It comes as a surprise to many that New York is one of only three states – including Louisiana and Michigan – with a current ban on any form of compensated gestational surrogacy. This year, ConceiveAbilities is joining efforts to help change this through a new bill that has been introduced in New York, called the “Child Protection Security Act” (“CPSA”). The goal is to create protection for both surrogates and intended parents in the state of New York.
The effort to pass the CPSA was recently announced by Governor Cuomo in his 2020 State Address. For those who have dealt with fertility issues first-hand or have built their families through third-party reproduction, we so appreciate Governor Cuomo recognizing the family building struggles of both the LGBTQ community and any person who has been diagnosed with infertility.
In the past three decades, assisted reproductive technology as well as family building options continue to progress and evolve to help those who are unable to carry their own child due to medical reasons, are members of the LGBTQ community, and/or single parents pursuing the option of working with a surrogate. Considering how progressive New York typically is, we believe it is time to update these antiquated laws to protect modern families.
States like California, Connecticut, Illinois, New Jersey, and several others already have enacted laws that protect surrogates and intended parents; it is time for New York to offer similar protections. The CPSA’s mission is to create “best practice” laws legalizing and regulating compensated gestational surrogacy for intended parents, whether they are a married, single, heterosexual, a member of the LGBTQ community and whether they are using embryos created with their own genetics or that of an egg and/or sperm donor.
For the record, under current New York law:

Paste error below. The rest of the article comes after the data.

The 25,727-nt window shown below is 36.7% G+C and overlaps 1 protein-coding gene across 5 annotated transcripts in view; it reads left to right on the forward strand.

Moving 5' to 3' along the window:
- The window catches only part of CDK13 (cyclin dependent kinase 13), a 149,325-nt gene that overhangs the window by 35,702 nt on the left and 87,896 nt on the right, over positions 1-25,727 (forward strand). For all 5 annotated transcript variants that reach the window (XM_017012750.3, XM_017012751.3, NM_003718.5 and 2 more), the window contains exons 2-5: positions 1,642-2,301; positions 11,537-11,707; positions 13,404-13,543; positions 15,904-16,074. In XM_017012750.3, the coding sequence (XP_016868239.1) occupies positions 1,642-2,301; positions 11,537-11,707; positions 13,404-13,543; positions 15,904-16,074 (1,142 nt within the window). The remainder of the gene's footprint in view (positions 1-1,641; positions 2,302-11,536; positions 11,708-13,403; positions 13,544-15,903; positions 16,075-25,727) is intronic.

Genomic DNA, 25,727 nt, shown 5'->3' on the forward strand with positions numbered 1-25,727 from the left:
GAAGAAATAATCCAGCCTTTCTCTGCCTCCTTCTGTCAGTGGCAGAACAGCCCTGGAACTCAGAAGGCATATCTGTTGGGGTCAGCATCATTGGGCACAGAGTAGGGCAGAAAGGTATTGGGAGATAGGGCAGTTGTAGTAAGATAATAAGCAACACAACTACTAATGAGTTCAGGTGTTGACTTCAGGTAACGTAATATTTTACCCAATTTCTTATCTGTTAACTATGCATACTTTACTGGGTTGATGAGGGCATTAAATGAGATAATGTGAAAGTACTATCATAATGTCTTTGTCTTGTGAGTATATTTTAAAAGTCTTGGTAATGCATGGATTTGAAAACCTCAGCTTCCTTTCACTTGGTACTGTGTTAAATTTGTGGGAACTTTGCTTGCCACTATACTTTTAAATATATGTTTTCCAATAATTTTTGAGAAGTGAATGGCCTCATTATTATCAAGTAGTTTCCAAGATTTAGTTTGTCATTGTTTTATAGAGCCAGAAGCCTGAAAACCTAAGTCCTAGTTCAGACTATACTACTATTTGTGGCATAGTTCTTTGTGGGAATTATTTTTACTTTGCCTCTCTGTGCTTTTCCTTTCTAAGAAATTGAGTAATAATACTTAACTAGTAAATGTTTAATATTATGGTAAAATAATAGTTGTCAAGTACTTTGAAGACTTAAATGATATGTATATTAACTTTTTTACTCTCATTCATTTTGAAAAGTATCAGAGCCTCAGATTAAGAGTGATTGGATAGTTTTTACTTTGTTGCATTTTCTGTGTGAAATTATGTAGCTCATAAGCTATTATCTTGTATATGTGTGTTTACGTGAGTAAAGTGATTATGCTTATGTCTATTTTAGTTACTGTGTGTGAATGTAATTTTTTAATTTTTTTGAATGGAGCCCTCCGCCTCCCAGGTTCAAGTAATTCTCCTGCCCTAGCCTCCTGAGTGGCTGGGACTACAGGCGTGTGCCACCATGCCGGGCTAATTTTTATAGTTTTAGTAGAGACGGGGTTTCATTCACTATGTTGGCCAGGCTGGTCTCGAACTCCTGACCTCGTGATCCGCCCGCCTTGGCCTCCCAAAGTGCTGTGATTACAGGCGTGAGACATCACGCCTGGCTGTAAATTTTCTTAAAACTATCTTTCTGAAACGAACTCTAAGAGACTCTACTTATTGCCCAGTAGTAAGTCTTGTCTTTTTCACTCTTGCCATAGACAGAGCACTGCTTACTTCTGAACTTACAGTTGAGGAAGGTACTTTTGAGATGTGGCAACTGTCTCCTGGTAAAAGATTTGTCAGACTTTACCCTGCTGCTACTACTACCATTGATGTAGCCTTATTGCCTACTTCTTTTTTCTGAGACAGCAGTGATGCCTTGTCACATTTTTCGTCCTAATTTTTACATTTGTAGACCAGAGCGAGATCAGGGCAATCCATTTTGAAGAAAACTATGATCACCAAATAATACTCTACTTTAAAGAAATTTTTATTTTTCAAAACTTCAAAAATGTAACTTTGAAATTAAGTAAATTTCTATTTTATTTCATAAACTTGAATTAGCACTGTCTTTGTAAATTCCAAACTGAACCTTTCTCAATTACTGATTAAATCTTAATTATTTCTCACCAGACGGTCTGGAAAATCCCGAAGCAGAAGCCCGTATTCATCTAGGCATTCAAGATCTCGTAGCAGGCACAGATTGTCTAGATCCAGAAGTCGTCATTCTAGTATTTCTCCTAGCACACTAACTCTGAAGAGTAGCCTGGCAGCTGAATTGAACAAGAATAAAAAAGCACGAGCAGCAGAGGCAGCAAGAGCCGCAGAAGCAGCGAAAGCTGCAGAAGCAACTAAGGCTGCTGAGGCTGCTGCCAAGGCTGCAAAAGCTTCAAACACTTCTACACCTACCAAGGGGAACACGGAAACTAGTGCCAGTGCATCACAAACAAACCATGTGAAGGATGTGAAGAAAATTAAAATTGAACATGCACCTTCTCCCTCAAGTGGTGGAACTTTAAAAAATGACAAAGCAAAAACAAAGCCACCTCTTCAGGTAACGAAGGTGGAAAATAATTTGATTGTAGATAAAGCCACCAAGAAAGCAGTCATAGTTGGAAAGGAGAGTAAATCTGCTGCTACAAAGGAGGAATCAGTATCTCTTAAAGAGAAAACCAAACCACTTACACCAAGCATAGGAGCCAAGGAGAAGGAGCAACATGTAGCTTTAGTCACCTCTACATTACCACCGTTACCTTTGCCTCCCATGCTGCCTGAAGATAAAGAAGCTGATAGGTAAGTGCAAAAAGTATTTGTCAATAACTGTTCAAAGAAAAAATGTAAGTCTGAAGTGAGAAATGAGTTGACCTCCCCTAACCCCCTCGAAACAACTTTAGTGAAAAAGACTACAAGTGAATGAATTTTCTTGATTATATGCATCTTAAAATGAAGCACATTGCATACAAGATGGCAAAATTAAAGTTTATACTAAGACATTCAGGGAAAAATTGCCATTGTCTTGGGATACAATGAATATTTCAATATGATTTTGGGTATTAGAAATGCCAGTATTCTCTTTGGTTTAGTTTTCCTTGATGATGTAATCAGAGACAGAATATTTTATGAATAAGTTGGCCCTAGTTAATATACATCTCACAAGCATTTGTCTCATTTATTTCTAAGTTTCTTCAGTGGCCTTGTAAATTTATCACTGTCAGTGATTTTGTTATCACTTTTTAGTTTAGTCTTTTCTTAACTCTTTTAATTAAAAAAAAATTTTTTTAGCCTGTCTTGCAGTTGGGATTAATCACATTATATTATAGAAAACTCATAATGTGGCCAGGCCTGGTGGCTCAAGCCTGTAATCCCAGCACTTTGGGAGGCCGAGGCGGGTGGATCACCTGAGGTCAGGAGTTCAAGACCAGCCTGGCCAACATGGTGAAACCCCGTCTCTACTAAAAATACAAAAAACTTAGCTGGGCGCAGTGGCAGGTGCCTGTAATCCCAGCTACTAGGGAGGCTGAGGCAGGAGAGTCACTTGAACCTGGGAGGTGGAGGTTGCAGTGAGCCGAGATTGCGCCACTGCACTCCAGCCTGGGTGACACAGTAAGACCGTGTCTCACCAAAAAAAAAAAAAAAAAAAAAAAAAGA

• Non-biological parents are often subjected to a costly and time-consuming second-parent adoption process to legally secure their parental rights for their child when traveling out of state.
• New York’s current law tremendously limits the option for many to have a biological child as well as excludes the option for anyone who wants to serve as a gestational carrier.
The CPSA aims to accomplish the following:
• Ensures that intended parents who work with a surrogate will have a solid and legal relationship with their child from the moment of birth.
• Legalizes surrogacy (where the surrogate is not genetically connected to the child) and follows “best practices” in the field that protects the interests of the surrogate, intended parents, and child.
• Streamlines and creates better infrastructure for non-biological parents, including gay couples.
• Ends legal ambiguity for single intended parents who need the assistance of an egg and/or sperm donor and/or gestational surrogate.
• Ensures that the gestational carrier and her spouse or partner (if applicable) are protected, represented and receive legal expertise and guidance by independent legal counsel of their own choosing, which would be paid for by the intended parents.
• Requires that the surrogate be at least 21 years old.
• Makes certain the surrogate has a health insurance policy that covers the entire pregnancy as well as eight weeks after the birth of the child.
• Confirms that the surrogate can use the services of a health care practitioner of her choosing and receives a thorough medical evaluation prior to entering the agreement, paid for by the intended parents.
• Ensures that the agreement does not limit the right of the surrogate to terminate the pregnancy.
• Safeguards that for compensated surrogacy, intended parents place funds in escrow with an independent escrow agent upfront, prior to the surrogate commencing any medical procedure.
• Certifies that upon request, the intended parents have or agree to procure and pay for a life insurance policy for the gestational carrier that enables the surrogate to designate a beneficiary of her choice.
• Makes certain that, upon request, the intended parents will pay for counseling to address issues resulting from the surrogate’s participation in the agreement.
If you are in New York and would like to get involved in support of CPSA, you can register to attend Lobby Day in Albany on February 11th by clicking HERE.
If you are a gestational carrier, regardless of where you live, you can also add your signature to this private Surrogate Letter of Support for the NY Surrogacy Legislation by clicking HERE. It takes less than one minute to fill out. And as always, if you have questions about becoming a surrogate or an intended parent, you can connect with our expert staff for more information.
All Things Conceivable is a blog dedicated to sharing the knowledge and expert opinions of the dedicated team at ConceiveAbilities, a Chicago-based egg donation and surrogacy agency.